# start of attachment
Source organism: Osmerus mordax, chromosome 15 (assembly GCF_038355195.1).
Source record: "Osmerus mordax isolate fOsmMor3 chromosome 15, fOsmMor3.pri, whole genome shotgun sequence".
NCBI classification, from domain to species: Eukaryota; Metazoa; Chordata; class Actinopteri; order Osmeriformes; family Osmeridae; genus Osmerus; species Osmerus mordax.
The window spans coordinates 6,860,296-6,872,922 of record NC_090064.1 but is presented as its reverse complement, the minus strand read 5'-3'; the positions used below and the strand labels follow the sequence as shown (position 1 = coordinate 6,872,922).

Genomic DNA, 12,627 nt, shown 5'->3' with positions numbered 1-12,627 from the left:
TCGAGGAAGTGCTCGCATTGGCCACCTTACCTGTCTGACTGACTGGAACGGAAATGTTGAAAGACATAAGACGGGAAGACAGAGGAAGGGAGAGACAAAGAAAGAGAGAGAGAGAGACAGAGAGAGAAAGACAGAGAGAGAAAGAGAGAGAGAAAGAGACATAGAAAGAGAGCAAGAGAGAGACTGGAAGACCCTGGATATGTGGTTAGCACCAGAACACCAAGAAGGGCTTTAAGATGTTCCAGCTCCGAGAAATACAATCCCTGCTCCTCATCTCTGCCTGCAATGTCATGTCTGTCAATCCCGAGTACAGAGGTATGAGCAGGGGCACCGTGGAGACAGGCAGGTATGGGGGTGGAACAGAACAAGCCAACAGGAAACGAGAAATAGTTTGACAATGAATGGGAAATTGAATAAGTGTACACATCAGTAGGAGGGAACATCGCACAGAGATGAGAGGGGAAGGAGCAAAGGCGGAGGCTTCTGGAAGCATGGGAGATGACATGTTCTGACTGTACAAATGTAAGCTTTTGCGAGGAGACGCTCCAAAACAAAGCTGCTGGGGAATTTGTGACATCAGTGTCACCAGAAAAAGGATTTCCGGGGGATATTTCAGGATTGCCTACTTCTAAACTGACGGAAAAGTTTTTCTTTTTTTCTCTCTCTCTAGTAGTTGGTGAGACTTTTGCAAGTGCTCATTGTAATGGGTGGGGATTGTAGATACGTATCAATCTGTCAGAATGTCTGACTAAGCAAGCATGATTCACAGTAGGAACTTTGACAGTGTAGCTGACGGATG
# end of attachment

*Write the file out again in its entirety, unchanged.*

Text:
Source organism: Osmerus mordax, chromosome 15 (assembly GCF_038355195.1).
Source record: "Osmerus mordax isolate fOsmMor3 chromosome 15, fOsmMor3.pri, whole genome shotgun sequence".
NCBI classification, from domain to species: Eukaryota; Metazoa; Chordata; class Actinopteri; order Osmeriformes; family Osmeridae; genus Osmerus; species Osmerus mordax.
The window spans coordinates 6,860,296-6,872,922 of record NC_090064.1 but is presented as its reverse complement, the minus strand read 5'-3'; the positions used below and the strand labels follow the sequence as shown (position 1 = coordinate 6,872,922).

Genomic DNA, 12,627 nt, shown 5'->3' with positions numbered 1-12,627 from the left:
TCGAGGAAGTGCTCGCATTGGCCACCTTACCTGTCTGACTGACTGGAACGGAAATGTTGAAAGACATAAGACGGGAAGACAGAGGAAGGGAGAGACAAAGAAAGAGAGAGAGAGAGACAGAGAGAGAAAGACAGAGAGAGAAAGAGAGAGAGAAAGAGACATAGAAAGAGAGCAAGAGAGAGACTGGAAGACCCTGGATATGTGGTTAGCACCAGAACACCAAGAAGGGCTTTAAGATGTTCCAGCTCCGAGAAATACAATCCCTGCTCCTCATCTCTGCCTGCAATGTCATGTCTGTCAATCCCGAGTACAGAGGTATGAGCAGGGGCACCGTGGAGACAGGCAGGTATGGGGGTGGAACAGAACAAGCCAACAGGAAACGAGAAATAGTTTGACAATGAATGGGAAATTGAATAAGTGTACACATCAGTAGGAGGGAACATCGCACAGAGATGAGAGGGGAAGGAGCAAAGGCGGAGGCTTCTGGAAGCATGGGAGATGACATGTTCTGACTGTACAAATGTAAGCTTTTGCGAGGAGACGCTCCAAAACAAAGCTGCTGGGGAATTTGTGACATCAGTGTCACCAGAAAAAGGATTTCCGGGGGATATTTCAGGATTGCCTACTTCTAAACTGACGGAAAAGTTTTTCTTTTTTTCTCTCTCTCTAGTAGTTGGTGAGACTTTTGCAAGTGCTCATTGTAATGGGTGGGGATTGTAGATACGTATCAATCTGTCAGAATGTCTGACTAAGCAAGCATGATTCACAGTAGGAACTTTGACAGTGTAGCTGACGGATG